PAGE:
With new name, image, and likeness (NIL) rules and laws that allow college players to make money through endorsements, personal images, social media promotion, or almost anything else, it’s easy to wonder how much real college superstars might make. It has been in place in previous years and decades.
Zion Williamson had a large number of social media fans long before he set foot on the Duke campus. How much can he charge for paid tweets? How much money will Johnny Manziel make when signing and appearing in commercials? When he was a quarterback at Texas A&M University? He might make Pietros look like a lazy signer.
It is incredible.
But college superstars, who eventually became professional players and made a lot of money, are not the only ones who missed out. Think of athletes from smaller schools, or the second and third tiers of the strength plan. They are destined not to become great figures in professional sports, but they give us college memories that we will always cherish. According to the new regulations, they can at least take advantage of their glorious moments through signing sessions, where they can keep most of the money collected by event organizers.
Let’s take a look at five of these athletes and imagine how they can earn real, real money through real, real achievements.
No need to know: Answers to basic questions
Chris Davis, Auburn Football
His money moment: Even if you may not remember the name immediately, you will remember Kick Six. Yes it is. You are already thinking about that chilling moment. Auburn and Alabama tied 28-28 in the 2013 Iron Bowl. Alabama lined up for a 57-yard field goal with one second left in the game clock. Kick very short. Davis caught the ball in the last part of the end zone and rushed to the front, blowing past the potential tackle and following his blocker to complete the end of the game and score a touchdown.
Zero return: Davis could have immediately trademarked the phrase “Kick Six” and created a clothing line that would still be the best-selling clothing line on the SEC land. Fans of Auburn wear it every day, and any other SEC fan will also wear it when they want to taunt fans in Alabama.
Arike Ogunbowale, University of Notre Dame basketball team
Her money moment(s!): Talk about important moments in the legend. In the 2018 Women’s Final Four against the undefeated University of Connecticut, Ogun Beauval hit a tie-breaking three-pointer with one second left in the game, sending her team to the national championship game. There, she somehow made a three-pointer at the buzzer against Mississippi State University to get the University of Notre Dame to win the championship. And, yes, of course, she is the 5th overall pick in the WNBA draft and is definitely a star, but in that league, her money is different; her initial four-year contract paid an average of more than $55,000 per season (this Is the topic of another column).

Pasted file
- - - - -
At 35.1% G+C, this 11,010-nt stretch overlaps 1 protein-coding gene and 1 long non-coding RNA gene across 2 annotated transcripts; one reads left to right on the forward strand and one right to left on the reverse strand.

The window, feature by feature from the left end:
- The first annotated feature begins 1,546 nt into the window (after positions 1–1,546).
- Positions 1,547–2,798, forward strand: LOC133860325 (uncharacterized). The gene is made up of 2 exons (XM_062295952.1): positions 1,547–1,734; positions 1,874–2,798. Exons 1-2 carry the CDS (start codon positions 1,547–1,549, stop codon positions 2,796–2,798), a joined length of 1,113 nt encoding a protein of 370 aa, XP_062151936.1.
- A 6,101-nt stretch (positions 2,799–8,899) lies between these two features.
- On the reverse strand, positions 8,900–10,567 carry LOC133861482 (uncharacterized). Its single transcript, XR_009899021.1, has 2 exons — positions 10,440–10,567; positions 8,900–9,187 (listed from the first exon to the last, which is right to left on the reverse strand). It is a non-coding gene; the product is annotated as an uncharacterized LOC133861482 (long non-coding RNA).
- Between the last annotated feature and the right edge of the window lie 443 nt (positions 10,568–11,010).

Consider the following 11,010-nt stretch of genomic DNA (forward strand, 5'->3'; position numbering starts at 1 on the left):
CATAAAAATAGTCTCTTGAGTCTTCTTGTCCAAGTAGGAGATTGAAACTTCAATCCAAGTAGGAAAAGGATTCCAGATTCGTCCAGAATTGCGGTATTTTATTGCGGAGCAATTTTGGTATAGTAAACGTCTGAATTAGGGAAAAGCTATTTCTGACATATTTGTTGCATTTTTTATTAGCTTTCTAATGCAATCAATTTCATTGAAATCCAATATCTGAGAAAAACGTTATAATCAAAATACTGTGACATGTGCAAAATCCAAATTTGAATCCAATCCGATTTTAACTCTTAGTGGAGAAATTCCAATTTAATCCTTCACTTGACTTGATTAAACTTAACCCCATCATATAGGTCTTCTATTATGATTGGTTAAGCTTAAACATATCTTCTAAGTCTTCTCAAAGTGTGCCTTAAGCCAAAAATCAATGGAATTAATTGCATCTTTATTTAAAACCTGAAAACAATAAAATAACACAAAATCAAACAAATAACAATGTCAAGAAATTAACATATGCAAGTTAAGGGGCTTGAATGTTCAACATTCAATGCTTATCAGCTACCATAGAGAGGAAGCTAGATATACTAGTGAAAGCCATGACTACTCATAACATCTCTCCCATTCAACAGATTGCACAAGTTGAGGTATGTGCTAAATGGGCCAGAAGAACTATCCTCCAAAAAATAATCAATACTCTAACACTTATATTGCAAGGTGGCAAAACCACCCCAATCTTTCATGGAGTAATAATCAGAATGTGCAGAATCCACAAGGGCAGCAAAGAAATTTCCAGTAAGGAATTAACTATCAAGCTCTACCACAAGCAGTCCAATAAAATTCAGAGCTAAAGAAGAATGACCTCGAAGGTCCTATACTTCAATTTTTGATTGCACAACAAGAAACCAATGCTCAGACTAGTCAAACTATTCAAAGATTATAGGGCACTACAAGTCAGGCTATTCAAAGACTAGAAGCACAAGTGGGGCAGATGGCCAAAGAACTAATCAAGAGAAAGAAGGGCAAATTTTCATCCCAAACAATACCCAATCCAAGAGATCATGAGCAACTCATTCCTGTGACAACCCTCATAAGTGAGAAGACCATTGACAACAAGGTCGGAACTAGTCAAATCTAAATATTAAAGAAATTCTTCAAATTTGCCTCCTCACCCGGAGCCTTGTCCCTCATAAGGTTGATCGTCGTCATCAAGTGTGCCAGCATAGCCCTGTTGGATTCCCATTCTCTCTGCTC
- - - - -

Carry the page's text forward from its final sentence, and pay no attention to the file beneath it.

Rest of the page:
Zero return: shirt! Come out! social media! The damn shame rule prevented her from profiting from her incredible performance.
Ali Farokhmanesh, North Iowa Basketball
His money moment: This is the second round of the 2010 NCAA tournament. With 42.8 seconds left in the game, No. 9 Northern Iowa led the No. 1 seed-and the favorite of the tournament-Kansas and the ball by a staggering one point. The Jayhawks’ defensive pressure almost led to a steal in the backcourt, but the Panthers kicked the ball forward to Faro Hermanesz, who was left on the three-point line with no teammates on the sidelines. Instead of holding the ball to count down the clock, he drained the three-pointer. UNI suddenly rose to 4 points, and a KU offensive foul almost sealed the upset.
Zero return: Imagine if Farokhmanesh immediately made a T-shirt with something like “Big-Shot Ali said’Bye-bye kU'” on it, and it was priced at $25 each? Thousands of people will be sold before the NCAA tournament ends. In addition, from now on, apply this to any basketball player who hit a heavy blow in the NCAA tournament and disrupted the high seeds.
Amon Bins, Cincinnati Football Team
His money moment: With 38 seconds left in the game, a perfect season—not to mention the Big East champion—was right in front of us, with the Pandas sprinting on the sideline, past Pete cornerback. He passed the ball with open arms, then somersaulted through the back of the end zone, receiving the ball for 29 yards. Subsequent bonus points allowed Cincinnati to lead 45-44. The final victory gave the Pandas a 12-0 lead this season and entered the sugar bowl date with Florida.
Zero return: The problem is that NIL is not just about state funding. In fact, this is mainly about local money. The reward is a “big fish in a small pond” situation. What could be more Cincinnati than Skyline Chili? Eat some cheese and peppers, put up some advertising photos, and make a few bucks. perfect.
Lauren Chamberlain, Oklahoma Softball
Her money moment: Oh, this is just the home run in the first 12th inning of the 2013 Women’s University World Series in a two-win three-inning system. After her team recovered from a three-point gap in the 11th inning, the 12th inning became possible. that’s all. That year, Chamberlain led the NCAA in almost every category-she was a sophomore-that moment was the highest achievement. The Sooners turned Tennessee away in the second game and won the championship.
She talked about this in an interview with ESPN in 2020: “The stage, the moment, the height of all this. The prelude to the knockout is incredible, let the three points come back. You dream of participating in a strike and being on the stage of the World Series It’s the ultimate feeling to do this.”
Zero return: This is something we haven’t talked about yet: courses. What better person to learn softball than the legend of winning a WCWS game with a home run? “Learn from Lauren” or something. These meetings will be sold out in a few minutes.